Honors College Boasts History of Academic Excellence
This year’s Honors College incoming freshmen class totaled 516 students, representing 22 states and three countries (Egypt, India and the U.S.). Many of these students reside on campus in the Honors Living-Learning Community, composed of Stopher and Johnson Halls, as well as Centennial Court B. In light of the COVID-19 pandemic, some students have also opted to participate in courses virtually this semester and have stayed at home for the Fall 2020 semester. This year’s freshmen class already promises to excel academically, boasting a cumulative unweighted GPA of 3.87 and a composite ACT score of 28.9. These new honors students are also diverse in their areas of study. The College of Arts and Sciences holds the most freshmen honors students this year at approximately 34% of the Honors College freshman class. The College of the Arts follows at just over 14%, with a significant number of honors students pursuing careers in the arts. The College of Nursing, the College of Communication and Information (CCI), and the College of Education, Health & Human Services (EHHS) also encompass significant portions of the Honors College freshman class.
With many changes to campus life at Kent State this year, the Honors College is still working to provide its students with many opportunities and resources, as they have in the past. Nicholas Krentz, a freshman aeronautics major in the Honors College, said, “I am most looking forward to the benefits the Honors College has to offer, like the free printing and the early advising. I am also interested in a senior thesis.” The Honors College still continues to offer their free printing services to honors students, although the location has been moved and monitoring/usage policies have been adjusted to meet university protocol in light of the pandemic. Honors students were still able to register for courses earlier than their peers this fall with their priority registration benefit, and continue to connect remotely with their Honors College advisors during the semester. Ahmed Barghout, a freshman Bio-chem pre-med major, said, “The advising is pretty helpful and the advisors are always there for you.” The Honors College advisors and staff continue to work to ensure that all students feel supported during these unprecedented times.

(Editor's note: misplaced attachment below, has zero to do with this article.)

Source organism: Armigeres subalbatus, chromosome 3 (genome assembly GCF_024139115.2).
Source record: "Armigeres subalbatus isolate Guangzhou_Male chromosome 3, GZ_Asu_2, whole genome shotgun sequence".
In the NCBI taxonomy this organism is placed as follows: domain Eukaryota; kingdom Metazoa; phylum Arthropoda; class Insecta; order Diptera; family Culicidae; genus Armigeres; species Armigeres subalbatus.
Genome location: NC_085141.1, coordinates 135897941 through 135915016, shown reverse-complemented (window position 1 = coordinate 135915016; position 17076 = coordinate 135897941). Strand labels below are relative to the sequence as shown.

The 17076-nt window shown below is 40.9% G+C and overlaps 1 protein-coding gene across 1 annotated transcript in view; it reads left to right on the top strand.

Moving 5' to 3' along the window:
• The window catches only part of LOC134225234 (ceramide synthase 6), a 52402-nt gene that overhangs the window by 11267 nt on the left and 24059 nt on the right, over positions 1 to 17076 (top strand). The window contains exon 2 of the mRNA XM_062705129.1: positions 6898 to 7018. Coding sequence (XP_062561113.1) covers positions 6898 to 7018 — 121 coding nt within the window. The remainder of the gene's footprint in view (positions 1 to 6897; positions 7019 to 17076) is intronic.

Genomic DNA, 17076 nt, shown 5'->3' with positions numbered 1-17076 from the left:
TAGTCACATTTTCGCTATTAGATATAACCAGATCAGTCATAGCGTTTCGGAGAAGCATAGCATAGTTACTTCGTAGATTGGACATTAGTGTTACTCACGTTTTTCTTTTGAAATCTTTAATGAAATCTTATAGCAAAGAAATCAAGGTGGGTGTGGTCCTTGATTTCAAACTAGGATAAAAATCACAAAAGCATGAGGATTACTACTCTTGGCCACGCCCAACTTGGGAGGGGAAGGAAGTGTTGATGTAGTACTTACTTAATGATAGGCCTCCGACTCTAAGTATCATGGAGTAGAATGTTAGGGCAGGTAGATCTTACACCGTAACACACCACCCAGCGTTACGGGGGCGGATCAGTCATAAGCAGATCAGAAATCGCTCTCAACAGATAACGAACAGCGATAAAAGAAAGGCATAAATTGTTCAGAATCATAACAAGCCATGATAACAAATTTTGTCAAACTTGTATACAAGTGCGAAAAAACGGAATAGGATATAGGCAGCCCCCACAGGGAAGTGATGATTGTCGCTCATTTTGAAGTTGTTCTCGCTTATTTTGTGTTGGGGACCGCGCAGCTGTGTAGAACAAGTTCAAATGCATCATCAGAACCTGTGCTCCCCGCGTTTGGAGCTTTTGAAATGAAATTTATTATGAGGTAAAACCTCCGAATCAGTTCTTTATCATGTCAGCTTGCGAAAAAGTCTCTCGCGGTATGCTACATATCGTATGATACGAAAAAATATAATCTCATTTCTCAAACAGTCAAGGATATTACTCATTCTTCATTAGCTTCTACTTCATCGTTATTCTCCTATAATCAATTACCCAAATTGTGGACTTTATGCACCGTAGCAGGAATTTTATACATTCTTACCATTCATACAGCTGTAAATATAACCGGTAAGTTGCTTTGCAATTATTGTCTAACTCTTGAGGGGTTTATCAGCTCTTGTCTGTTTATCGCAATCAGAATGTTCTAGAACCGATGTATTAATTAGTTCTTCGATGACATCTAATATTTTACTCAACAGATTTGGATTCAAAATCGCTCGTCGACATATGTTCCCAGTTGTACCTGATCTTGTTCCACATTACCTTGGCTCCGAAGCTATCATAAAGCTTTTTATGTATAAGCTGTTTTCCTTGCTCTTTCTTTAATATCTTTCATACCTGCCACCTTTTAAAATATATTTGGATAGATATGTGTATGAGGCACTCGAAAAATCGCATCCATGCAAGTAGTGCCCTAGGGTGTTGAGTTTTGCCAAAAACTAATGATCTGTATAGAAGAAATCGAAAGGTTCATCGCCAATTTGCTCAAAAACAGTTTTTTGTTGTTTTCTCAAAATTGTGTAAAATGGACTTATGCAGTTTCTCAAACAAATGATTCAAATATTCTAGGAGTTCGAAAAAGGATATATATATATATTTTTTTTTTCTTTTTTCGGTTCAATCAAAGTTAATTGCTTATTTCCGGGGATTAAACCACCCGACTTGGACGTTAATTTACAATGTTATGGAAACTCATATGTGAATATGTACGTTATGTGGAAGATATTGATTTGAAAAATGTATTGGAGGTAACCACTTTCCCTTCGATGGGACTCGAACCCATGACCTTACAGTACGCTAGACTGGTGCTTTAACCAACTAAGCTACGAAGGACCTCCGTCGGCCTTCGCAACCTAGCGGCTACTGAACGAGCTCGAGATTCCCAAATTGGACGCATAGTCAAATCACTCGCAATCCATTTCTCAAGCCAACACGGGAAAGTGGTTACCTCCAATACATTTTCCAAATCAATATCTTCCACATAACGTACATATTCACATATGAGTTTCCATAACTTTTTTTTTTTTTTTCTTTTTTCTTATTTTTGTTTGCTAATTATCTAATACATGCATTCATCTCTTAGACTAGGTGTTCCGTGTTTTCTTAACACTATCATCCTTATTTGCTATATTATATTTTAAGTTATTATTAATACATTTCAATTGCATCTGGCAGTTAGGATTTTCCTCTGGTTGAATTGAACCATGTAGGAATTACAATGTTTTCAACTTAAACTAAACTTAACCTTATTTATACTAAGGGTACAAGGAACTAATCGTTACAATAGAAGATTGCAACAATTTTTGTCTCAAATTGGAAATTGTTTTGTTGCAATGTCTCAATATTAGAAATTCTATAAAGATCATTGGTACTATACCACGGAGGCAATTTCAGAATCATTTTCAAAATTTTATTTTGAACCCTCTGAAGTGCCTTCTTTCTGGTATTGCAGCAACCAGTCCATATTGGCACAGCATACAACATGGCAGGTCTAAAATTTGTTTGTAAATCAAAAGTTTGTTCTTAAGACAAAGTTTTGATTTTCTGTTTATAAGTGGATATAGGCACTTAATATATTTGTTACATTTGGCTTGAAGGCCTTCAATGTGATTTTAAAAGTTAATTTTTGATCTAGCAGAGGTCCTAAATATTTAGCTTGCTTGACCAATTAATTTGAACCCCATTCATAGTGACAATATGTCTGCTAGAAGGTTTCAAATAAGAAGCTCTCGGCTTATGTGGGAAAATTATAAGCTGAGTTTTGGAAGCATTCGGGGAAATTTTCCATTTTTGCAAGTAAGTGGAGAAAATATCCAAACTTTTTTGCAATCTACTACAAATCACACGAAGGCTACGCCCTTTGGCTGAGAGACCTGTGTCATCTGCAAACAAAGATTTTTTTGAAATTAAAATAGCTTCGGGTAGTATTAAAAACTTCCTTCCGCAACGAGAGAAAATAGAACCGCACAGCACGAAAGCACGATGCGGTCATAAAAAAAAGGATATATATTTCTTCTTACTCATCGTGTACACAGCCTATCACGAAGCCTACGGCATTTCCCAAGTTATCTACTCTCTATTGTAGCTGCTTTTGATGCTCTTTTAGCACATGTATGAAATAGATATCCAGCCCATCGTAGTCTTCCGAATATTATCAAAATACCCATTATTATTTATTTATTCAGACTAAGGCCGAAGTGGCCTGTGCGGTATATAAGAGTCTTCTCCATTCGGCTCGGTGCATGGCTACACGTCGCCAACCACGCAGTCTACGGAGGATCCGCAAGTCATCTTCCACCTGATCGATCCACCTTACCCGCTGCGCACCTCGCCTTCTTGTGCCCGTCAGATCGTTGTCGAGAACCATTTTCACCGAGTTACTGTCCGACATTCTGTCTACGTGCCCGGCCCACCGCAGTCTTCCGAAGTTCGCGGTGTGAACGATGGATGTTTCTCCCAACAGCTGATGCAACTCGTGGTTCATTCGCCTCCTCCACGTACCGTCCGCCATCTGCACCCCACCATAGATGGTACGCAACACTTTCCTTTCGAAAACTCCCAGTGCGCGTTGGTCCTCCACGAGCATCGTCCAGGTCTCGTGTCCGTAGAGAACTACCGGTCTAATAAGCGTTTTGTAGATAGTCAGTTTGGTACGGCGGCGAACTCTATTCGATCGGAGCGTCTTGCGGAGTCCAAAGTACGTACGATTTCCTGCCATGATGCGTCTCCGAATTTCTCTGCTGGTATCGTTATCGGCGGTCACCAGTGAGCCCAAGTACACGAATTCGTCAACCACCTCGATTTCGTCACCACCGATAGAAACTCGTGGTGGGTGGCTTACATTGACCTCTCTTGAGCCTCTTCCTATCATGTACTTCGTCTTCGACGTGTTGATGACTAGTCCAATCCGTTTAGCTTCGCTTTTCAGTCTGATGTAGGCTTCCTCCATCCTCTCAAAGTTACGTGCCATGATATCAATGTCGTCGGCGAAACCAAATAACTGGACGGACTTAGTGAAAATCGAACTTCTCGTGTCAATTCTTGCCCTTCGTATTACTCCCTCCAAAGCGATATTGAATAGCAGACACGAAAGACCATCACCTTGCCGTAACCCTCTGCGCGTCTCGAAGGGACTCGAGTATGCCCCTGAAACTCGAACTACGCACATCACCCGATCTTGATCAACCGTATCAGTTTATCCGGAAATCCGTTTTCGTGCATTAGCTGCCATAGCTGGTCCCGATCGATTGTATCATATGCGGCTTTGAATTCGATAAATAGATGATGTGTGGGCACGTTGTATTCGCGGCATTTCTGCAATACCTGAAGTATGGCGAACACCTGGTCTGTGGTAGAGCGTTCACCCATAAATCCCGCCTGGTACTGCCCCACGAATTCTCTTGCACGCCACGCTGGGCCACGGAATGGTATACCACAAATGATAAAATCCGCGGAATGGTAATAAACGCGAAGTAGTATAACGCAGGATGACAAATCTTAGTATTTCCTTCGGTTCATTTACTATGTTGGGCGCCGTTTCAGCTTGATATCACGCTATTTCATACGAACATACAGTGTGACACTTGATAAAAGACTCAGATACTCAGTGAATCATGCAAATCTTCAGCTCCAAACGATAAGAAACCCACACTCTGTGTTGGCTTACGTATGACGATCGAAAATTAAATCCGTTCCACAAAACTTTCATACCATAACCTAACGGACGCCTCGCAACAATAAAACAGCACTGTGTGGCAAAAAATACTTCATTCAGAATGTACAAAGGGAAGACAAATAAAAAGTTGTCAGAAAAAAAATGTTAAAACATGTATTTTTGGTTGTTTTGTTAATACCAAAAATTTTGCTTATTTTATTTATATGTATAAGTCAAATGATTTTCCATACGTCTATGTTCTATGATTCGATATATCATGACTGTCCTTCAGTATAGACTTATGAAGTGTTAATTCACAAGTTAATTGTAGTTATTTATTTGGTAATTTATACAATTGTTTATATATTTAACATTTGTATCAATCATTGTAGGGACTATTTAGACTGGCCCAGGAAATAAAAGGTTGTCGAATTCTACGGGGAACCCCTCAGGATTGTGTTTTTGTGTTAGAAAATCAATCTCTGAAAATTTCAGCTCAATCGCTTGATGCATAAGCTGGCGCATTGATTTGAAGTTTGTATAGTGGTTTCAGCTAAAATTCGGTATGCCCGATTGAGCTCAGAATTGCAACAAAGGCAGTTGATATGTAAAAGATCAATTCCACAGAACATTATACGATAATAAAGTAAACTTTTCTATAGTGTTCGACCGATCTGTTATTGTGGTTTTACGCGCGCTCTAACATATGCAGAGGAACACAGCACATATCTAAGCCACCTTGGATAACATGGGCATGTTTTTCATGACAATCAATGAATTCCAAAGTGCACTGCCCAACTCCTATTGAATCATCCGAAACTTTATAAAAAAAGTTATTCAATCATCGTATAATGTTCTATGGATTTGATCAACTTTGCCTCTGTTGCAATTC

Part of the way through its third year, the Honors Leadership Academy has been holding class meetings both in-person and virtually with the leadership academy honors advising staff. The Honors Leadership Academy program is comprised of freshmen students wishing to gain more leadership experience on the Kent State campus and in the surrounding community. This year, the program has two sophomore student advisors, Maya Huffman and Tyler Micco to share the benefits of the Honors College and HLA with the incoming freshmen and provide guidance from an honors peer perspective. “HLA was the best thing to ever happen to me at Kent. I learned a lot about myself as a leader and it was a positive experience socially, academically, and personally. Sharing my passion with HLA and helping the new members realize their potential is awesome.” says Tyler Micco, sophomore biology pre-med major. Huffman, a sophomore psychology and political science double major, echoed this and added that she believes the students will gain an extra support system through HLA this year. Krentz said, “HLA has had the biggest impact on me so far. I got to move-in early and made my first friends on campus since I didn’t know anyone yet.” While this semester has looked slightly different for many students, the Honors College still strives to maintain a sense of community both in-person and virtually, holding small gatherings in-person and online throughout the semester through pumpkin painting festivities, book club and informal discussions with honors advisors.
For more information about the Honors College, please visit the website at www.kent.edu/honors. Additional information regarding the Honors Leadership Academy is available at https://www.kent.edu/honors/honors-leadership-academy. For current updates and information regarding Kent State University’s COVID-19 protocol for academics and university changes, please visit the website and university dashboard.
The Honors College was founded in 1933 and is one of the oldest collegiate honors programs in the United States. The program has produced nine Portz Scholars, one Goldwater scholar, and one Fulbright scholar. Guided by the mission to challenge students intellectually and the desire to provide students with a liberal education, the Honors College offers students the opportunity to grow academically and socially at Kent State.
Photo of honors students observing their instructor, as class is taught in the Honors College Library, which was converted to be used as additional classroom space for the 2020-2021 academic year..
Stephanie Moskal, firstname.lastname@example.org, (330) 672-2312